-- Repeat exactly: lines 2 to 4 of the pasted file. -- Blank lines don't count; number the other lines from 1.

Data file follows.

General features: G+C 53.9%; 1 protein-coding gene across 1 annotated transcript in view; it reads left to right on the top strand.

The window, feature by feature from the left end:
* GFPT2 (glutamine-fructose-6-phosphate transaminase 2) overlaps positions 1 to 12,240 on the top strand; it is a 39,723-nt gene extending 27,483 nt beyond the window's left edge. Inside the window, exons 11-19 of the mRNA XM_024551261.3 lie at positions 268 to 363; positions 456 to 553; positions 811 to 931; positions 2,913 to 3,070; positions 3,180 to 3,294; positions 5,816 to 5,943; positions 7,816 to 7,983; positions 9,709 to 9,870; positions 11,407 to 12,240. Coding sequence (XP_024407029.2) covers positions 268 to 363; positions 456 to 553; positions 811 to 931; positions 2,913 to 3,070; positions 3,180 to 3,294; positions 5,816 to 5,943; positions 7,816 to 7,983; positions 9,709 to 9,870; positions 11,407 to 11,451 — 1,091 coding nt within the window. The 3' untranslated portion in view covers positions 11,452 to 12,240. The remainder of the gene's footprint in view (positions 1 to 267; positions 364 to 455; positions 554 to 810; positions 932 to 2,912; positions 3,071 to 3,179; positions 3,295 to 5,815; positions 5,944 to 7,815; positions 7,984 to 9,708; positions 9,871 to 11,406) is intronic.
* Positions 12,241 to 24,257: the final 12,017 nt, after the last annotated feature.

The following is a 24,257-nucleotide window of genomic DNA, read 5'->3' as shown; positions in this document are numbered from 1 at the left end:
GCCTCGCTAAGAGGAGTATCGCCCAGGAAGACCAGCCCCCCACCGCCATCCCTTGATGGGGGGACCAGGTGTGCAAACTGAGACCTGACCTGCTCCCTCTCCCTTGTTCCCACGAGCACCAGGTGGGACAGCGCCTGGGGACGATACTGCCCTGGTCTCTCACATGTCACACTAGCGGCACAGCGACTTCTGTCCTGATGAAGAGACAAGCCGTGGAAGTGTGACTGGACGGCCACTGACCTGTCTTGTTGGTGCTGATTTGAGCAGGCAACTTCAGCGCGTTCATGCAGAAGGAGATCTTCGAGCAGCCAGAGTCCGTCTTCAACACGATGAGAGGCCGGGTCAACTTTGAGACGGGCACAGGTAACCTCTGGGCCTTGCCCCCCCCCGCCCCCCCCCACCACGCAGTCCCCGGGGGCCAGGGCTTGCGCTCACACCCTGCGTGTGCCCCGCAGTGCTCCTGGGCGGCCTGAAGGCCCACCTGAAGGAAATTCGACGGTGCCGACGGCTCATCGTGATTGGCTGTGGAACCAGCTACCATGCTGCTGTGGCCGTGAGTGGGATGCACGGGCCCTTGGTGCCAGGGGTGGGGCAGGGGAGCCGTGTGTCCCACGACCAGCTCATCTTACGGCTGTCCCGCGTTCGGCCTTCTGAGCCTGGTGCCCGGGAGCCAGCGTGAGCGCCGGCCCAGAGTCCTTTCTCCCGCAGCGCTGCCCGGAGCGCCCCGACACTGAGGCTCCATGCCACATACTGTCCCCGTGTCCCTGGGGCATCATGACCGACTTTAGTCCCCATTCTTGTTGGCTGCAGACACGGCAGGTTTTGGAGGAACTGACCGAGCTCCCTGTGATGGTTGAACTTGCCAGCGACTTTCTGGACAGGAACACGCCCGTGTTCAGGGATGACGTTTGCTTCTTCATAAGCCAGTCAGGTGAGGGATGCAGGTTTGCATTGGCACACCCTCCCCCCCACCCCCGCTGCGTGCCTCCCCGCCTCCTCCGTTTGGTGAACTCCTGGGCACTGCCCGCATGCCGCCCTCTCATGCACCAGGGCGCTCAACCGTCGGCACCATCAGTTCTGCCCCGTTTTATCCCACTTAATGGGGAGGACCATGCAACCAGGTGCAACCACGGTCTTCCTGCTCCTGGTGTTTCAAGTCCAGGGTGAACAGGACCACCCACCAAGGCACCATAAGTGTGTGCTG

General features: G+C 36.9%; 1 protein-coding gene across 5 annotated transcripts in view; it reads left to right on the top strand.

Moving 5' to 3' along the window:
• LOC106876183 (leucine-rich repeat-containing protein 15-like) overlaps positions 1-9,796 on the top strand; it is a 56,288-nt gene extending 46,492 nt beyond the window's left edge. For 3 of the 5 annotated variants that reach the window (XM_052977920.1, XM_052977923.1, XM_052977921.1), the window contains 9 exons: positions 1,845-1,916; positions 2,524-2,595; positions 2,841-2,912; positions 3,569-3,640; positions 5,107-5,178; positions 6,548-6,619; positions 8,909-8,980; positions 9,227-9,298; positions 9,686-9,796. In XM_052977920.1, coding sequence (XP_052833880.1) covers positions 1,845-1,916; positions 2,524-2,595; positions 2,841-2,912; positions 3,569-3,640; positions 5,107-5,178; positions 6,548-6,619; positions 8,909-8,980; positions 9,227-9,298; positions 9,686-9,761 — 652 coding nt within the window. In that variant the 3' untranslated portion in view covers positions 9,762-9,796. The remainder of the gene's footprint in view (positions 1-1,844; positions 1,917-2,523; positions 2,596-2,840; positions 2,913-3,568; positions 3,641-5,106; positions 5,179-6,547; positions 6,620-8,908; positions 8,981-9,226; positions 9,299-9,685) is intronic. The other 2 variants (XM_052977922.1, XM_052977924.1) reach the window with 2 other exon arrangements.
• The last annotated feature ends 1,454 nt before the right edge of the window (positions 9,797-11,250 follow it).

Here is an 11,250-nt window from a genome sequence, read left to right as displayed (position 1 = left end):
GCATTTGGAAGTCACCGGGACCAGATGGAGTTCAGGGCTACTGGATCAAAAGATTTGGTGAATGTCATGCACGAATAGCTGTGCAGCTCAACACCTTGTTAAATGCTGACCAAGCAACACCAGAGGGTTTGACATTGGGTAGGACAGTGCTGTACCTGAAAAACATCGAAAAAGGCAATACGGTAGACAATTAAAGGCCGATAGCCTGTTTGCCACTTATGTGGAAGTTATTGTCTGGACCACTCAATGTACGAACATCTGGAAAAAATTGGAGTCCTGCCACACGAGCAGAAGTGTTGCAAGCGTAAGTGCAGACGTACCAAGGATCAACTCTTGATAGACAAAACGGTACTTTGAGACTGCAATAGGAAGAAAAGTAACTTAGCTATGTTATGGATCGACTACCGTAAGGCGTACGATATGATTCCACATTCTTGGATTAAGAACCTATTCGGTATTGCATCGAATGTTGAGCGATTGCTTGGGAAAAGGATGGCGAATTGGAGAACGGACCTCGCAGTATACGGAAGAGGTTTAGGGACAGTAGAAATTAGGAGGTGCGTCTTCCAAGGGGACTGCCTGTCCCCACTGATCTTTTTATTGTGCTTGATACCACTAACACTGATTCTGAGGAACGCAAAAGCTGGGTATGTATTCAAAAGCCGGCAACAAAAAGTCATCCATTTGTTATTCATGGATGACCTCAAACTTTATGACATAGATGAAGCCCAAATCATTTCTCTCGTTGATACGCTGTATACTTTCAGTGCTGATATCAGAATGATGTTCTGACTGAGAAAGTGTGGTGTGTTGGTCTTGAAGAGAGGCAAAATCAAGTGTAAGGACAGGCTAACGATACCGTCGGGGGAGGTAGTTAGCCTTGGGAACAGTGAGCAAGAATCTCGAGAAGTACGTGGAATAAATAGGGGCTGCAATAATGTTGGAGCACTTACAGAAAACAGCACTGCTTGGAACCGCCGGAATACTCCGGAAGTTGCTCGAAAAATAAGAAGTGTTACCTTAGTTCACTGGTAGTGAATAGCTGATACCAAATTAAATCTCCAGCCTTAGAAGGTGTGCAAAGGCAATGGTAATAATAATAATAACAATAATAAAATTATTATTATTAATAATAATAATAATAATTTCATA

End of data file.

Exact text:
The window, feature by feature from the left end:
* GFPT2 (glutamine-fructose-6-phosphate transaminase 2) overlaps positions 1 to 12,240 on the top strand; it is a 39,723-nt gene extending 27,483 nt beyond the window's left edge. Inside the window, exons 11-19 of the mRNA XM_024551261.3 lie at positions 268 to 363; positions 456 to 553; positions 811 to 931; positions 2,913 to 3,070; positions 3,180 to 3,294; positions 5,816 to 5,943; positions 7,816 to 7,983; positions 9,709 to 9,870; positions 11,407 to 12,240. Coding sequence (XP_024407029.2) covers positions 268 to 363; positions 456 to 553; positions 811 to 931; positions 2,913 to 3,070; positions 3,180 to 3,294; positions 5,816 to 5,943; positions 7,816 to 7,983; positions 9,709 to 9,870; positions 11,407 to 11,451 — 1,091 coding nt within the window. The 3' untranslated portion in view covers positions 11,452 to 12,240. The remainder of the gene's footprint in view (positions 1 to 267; positions 364 to 455; positions 554 to 810; positions 932 to 2,912; positions 3,071 to 3,179; positions 3,295 to 5,815; positions 5,944 to 7,815; positions 7,984 to 9,708; positions 9,871 to 11,406) is intronic.
* Positions 12,241 to 24,257: the final 12,017 nt, after the last annotated feature.